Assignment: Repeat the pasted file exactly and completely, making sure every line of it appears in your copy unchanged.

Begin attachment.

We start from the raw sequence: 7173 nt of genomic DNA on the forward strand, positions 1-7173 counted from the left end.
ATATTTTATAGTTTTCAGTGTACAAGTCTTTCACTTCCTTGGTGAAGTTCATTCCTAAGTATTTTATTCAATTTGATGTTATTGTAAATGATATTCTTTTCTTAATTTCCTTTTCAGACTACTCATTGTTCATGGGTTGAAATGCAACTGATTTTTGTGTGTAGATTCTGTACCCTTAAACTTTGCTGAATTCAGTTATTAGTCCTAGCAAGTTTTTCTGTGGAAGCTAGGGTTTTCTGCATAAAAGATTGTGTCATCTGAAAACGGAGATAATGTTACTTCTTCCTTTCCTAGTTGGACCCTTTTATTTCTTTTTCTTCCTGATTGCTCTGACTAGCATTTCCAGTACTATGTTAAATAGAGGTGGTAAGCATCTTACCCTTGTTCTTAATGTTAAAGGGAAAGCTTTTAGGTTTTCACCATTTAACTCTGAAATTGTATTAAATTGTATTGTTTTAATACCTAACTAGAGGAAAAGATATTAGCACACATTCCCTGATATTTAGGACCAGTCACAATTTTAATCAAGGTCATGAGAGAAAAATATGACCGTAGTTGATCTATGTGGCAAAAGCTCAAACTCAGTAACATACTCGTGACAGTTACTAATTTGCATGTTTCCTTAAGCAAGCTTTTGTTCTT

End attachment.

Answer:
We start from the raw sequence: 7173 nt of genomic DNA on the forward strand, positions 1-7173 counted from the left end.
ATATTTTATAGTTTTCAGTGTACAAGTCTTTCACTTCCTTGGTGAAGTTCATTCCTAAGTATTTTATTCAATTTGATGTTATTGTAAATGATATTCTTTTCTTAATTTCCTTTTCAGACTACTCATTGTTCATGGGTTGAAATGCAACTGATTTTTGTGTGTAGATTCTGTACCCTTAAACTTTGCTGAATTCAGTTATTAGTCCTAGCAAGTTTTTCTGTGGAAGCTAGGGTTTTCTGCATAAAAGATTGTGTCATCTGAAAACGGAGATAATGTTACTTCTTCCTTTCCTAGTTGGACCCTTTTATTTCTTTTTCTTCCTGATTGCTCTGACTAGCATTTCCAGTACTATGTTAAATAGAGGTGGTAAGCATCTTACCCTTGTTCTTAATGTTAAAGGGAAAGCTTTTAGGTTTTCACCATTTAACTCTGAAATTGTATTAAATTGTATTGTTTTAATACCTAACTAGAGGAAAAGATATTAGCACACATTCCCTGATATTTAGGACCAGTCACAATTTTAATCAAGGTCATGAGAGAAAAATATGACCGTAGTTGATCTATGTGGCAAAAGCTCAAACTCAGTAACATACTCGTGACAGTTACTAATTTGCATGTTTCCTTAAGCAAGCTTTTGTTCTT